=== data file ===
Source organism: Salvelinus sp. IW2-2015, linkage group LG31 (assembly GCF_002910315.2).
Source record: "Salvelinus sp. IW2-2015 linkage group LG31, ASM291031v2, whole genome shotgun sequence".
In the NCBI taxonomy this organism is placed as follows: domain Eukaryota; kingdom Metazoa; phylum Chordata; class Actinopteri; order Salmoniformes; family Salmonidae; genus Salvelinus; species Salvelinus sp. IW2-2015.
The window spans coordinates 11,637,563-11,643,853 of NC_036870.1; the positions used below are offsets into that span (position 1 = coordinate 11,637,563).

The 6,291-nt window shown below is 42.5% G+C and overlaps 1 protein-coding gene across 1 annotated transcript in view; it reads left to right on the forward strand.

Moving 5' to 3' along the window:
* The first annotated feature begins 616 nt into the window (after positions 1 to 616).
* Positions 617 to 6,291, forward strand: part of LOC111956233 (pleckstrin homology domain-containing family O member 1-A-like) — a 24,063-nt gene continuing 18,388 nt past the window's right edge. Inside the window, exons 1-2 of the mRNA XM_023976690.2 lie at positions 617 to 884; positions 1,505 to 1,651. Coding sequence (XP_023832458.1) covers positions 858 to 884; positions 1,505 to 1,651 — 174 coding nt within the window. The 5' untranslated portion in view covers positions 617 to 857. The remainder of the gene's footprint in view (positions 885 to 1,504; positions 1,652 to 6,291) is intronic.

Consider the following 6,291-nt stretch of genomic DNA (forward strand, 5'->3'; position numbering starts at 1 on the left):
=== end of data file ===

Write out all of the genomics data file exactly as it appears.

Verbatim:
Source organism: Salvelinus sp. IW2-2015, linkage group LG31 (assembly GCF_002910315.2).
Source record: "Salvelinus sp. IW2-2015 linkage group LG31, ASM291031v2, whole genome shotgun sequence".
In the NCBI taxonomy this organism is placed as follows: domain Eukaryota; kingdom Metazoa; phylum Chordata; class Actinopteri; order Salmoniformes; family Salmonidae; genus Salvelinus; species Salvelinus sp. IW2-2015.
The window spans coordinates 11,637,563-11,643,853 of NC_036870.1; the positions used below are offsets into that span (position 1 = coordinate 11,637,563).

The 6,291-nt window shown below is 42.5% G+C and overlaps 1 protein-coding gene across 1 annotated transcript in view; it reads left to right on the forward strand.

Moving 5' to 3' along the window:
* The first annotated feature begins 616 nt into the window (after positions 1 to 616).
* Positions 617 to 6,291, forward strand: part of LOC111956233 (pleckstrin homology domain-containing family O member 1-A-like) — a 24,063-nt gene continuing 18,388 nt past the window's right edge. Inside the window, exons 1-2 of the mRNA XM_023976690.2 lie at positions 617 to 884; positions 1,505 to 1,651. Coding sequence (XP_023832458.1) covers positions 858 to 884; positions 1,505 to 1,651 — 174 coding nt within the window. The 5' untranslated portion in view covers positions 617 to 857. The remainder of the gene's footprint in view (positions 885 to 1,504; positions 1,652 to 6,291) is intronic.

Consider the following 6,291-nt stretch of genomic DNA (forward strand, 5'->3'; position numbering starts at 1 on the left):